The Delhi High Court, in the case of Ashwini Kumar Upadhyay v Union of India & Ors denied a public interest litigation (PIL) plea brought by BJP leader Ashwini Upadhyay demanding mandatory voting in parliamentary and assembly elections. A Division Bench of Chief Justice Satish Chandra Sharma and Justice Subramonium Prasad ruled that voting is an individual choice and that judges are not legislators who may issue such orders. The bench further stated it was unable to compel a person living in Chennai to return to his hometown of Srinagar and vote there.
Upadhyay contended in his petition that making voting compulsory will increase voter turnout, enhance political involvement, and improve the quality of democracy. It went on to say that mandatory voting ensures that political officials are chosen by a wider and more representative group of people, hence increasing the legitimacy of the government and the quality of democracy.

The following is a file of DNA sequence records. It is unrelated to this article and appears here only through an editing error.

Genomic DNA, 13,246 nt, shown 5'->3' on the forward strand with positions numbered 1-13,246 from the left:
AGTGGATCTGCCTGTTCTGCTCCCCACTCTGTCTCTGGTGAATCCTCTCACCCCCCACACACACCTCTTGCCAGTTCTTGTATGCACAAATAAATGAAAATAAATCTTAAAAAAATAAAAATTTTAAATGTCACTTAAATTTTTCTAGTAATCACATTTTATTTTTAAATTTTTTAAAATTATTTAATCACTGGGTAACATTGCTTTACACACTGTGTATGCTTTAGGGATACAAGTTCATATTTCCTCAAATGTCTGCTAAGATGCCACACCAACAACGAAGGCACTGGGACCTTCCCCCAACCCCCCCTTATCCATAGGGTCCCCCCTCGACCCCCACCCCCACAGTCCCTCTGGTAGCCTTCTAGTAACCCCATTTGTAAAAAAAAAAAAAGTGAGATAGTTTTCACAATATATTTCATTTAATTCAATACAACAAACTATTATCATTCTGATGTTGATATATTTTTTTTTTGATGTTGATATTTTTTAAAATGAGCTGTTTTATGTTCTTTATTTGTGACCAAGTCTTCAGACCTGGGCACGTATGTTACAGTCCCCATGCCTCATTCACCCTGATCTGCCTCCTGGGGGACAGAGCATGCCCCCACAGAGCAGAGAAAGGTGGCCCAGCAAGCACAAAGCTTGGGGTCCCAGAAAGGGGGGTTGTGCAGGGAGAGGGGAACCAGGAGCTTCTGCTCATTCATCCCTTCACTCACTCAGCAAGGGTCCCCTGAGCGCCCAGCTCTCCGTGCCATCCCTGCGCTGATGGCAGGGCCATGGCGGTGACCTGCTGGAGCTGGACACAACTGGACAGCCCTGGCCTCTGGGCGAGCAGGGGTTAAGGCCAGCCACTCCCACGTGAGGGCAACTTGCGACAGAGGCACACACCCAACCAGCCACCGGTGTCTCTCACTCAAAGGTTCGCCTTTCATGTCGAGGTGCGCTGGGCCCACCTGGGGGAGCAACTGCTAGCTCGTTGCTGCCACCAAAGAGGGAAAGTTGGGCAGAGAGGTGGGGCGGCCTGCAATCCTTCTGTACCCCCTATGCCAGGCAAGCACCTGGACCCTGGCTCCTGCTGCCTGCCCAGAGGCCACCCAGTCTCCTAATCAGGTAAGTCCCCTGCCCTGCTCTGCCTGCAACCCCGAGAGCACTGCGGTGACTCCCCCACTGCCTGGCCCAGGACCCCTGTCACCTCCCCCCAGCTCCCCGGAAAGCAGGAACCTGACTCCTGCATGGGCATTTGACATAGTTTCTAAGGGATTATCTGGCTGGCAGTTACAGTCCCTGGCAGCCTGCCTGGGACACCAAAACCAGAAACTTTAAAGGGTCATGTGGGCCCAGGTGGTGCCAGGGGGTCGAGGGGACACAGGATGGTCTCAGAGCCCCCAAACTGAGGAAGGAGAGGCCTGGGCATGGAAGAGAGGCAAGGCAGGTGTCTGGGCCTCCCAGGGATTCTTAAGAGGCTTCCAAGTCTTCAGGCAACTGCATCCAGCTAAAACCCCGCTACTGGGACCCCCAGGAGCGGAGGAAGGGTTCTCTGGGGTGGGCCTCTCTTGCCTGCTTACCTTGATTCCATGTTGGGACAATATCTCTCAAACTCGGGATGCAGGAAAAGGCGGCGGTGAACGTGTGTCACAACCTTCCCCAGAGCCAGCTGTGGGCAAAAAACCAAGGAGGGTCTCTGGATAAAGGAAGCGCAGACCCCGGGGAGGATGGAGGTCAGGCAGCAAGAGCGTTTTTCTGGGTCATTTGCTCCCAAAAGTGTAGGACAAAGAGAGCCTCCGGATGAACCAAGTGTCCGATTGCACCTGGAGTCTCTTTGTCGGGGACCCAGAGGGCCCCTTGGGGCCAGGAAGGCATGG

Upadhyay noted nations such as Australia, Belgium, and Brazil that have instituted compulsory voting and reported large increases in voter turnout and improvements in the quality of democracy. The PIL requested that the Central Government and the Election Commission of India (ECI) take efforts to enforce mandatory voting in Parliament and assembly elections. In addition, the petition asked the Court to order the ECI to use its plenary power under Article 324 of the Indian Constitution to boost voting percentages. Alternatively, it requested that the Law Commission submit a report on mandatory voting.